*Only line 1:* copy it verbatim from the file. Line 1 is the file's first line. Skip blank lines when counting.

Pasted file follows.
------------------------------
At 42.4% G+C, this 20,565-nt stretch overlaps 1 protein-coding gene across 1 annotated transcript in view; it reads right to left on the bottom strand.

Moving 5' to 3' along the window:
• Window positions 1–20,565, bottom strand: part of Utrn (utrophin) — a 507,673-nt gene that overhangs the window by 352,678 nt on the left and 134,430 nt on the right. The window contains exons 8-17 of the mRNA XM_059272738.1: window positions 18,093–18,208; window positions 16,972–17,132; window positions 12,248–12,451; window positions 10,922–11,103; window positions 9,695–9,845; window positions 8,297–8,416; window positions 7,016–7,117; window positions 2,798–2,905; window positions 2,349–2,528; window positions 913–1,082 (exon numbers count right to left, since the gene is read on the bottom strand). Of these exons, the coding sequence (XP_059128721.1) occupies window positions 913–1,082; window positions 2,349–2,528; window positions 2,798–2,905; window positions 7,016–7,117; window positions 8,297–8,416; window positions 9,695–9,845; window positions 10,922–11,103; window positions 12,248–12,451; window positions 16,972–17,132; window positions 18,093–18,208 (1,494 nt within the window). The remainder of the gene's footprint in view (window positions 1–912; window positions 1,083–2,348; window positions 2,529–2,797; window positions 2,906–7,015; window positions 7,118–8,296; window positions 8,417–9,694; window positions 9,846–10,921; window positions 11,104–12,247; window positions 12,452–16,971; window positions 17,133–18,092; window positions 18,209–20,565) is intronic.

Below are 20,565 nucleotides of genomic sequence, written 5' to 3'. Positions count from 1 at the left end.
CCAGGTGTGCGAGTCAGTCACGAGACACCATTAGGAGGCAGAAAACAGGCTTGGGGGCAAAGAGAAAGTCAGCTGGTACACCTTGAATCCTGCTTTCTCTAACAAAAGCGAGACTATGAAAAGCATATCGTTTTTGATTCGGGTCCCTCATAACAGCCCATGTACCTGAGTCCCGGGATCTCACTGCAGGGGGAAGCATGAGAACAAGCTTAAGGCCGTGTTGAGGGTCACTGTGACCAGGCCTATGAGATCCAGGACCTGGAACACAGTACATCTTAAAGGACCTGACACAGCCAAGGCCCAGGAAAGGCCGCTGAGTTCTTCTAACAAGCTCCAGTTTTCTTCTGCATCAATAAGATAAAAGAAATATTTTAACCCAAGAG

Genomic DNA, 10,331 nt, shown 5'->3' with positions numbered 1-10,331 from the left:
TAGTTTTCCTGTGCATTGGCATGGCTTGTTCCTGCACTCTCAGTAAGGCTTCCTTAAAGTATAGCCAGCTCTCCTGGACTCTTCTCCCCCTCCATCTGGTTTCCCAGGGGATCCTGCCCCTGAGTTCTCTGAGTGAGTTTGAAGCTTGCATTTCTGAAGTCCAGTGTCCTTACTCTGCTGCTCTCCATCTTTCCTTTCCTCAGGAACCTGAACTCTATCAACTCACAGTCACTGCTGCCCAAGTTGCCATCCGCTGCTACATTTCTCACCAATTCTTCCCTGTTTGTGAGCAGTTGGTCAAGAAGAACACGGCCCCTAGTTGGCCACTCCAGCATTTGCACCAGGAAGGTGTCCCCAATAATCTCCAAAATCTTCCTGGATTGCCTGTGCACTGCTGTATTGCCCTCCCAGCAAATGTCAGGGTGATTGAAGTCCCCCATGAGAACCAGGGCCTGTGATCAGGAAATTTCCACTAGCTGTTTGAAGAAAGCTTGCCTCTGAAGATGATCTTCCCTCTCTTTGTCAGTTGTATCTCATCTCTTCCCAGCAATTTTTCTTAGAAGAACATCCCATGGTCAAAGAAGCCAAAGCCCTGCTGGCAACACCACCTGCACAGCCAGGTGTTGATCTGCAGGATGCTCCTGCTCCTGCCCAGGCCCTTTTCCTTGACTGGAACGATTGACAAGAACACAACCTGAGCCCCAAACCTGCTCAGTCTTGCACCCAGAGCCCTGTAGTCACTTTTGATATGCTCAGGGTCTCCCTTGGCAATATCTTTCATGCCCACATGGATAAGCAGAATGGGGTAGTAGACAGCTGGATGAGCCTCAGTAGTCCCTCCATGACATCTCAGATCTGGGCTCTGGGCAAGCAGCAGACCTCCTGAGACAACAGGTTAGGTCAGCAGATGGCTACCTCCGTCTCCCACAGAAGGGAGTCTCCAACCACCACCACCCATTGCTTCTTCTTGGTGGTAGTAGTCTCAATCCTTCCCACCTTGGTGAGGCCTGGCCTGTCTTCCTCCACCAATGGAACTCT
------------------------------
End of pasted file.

At 42.4% G+C, this 20,565-nt stretch overlaps 1 protein-coding gene across 1 annotated transcript in view; it reads right to left on the bottom strand.